Pushing for diplomatic action
THE INCLUSION OF South Africa into the world’s sexiest economic club was met with much media clamour last week. But Lyal White, of the Gordon Institute of Business, says it depends whether the Government takes charge to ensure the Bric – Brazil, Russia, India, China – label means something to SA’s economy. White says a serious diplomatic push needs to happen as soon as possible to ensure trade, travel and tax regulations make it easy for Bric nations to do business in SA. “This invitation means we’re being recognised for our connection to the rest of the continent. The Bric nations want Africa in the picture,” says White. SA doesn’t measure up to China, India, Brazil or Russia’s market sizes or economies, he says.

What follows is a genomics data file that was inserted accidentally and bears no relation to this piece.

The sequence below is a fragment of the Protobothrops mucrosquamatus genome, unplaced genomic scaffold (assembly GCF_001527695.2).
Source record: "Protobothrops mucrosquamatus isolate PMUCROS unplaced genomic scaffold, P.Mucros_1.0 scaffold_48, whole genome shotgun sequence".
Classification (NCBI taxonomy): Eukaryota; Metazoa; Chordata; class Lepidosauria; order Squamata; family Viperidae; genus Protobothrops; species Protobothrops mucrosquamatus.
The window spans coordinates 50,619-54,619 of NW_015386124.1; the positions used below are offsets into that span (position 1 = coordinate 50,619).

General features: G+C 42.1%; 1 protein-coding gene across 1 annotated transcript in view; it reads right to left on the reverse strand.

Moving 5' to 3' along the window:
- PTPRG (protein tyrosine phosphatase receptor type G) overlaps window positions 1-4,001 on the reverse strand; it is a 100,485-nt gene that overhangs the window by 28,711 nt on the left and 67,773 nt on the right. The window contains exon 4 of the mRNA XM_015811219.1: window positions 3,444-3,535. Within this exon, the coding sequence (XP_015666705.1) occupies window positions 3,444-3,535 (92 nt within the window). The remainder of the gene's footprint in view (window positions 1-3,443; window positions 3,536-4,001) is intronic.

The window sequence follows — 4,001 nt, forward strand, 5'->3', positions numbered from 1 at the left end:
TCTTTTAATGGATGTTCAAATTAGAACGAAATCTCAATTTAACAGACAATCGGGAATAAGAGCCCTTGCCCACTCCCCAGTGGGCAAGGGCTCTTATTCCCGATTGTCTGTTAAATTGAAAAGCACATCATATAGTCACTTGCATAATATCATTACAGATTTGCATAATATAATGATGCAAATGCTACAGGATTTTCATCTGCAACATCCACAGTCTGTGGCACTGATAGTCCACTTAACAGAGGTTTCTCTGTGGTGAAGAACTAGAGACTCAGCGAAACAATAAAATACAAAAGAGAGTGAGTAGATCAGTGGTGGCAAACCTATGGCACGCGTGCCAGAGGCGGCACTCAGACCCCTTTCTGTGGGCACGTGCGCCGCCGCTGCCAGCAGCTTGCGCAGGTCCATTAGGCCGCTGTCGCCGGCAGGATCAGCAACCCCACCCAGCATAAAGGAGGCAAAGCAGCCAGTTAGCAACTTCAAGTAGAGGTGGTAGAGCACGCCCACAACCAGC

However, White says it’s imperative Government uses diplomatic means to get Bric nations preferential entry into our markets, especially China and Russia, which includes pushing for open and preferential trade agreements with the SADC region to ensure the easy movement of goods and services between those countries. Government should also ensure its policies are in concert with the ambitions and regulations of business. Being part of the Bric club is purely a business opportunity. “Government needs to make sure its policies allow our economy a leg-up into this market to allow us to compete,” he says.
Importantly, SA needs to remember Africa’s resources and potentially billionstrong market is the reason the Bric countries are even giving us the time of day, says White.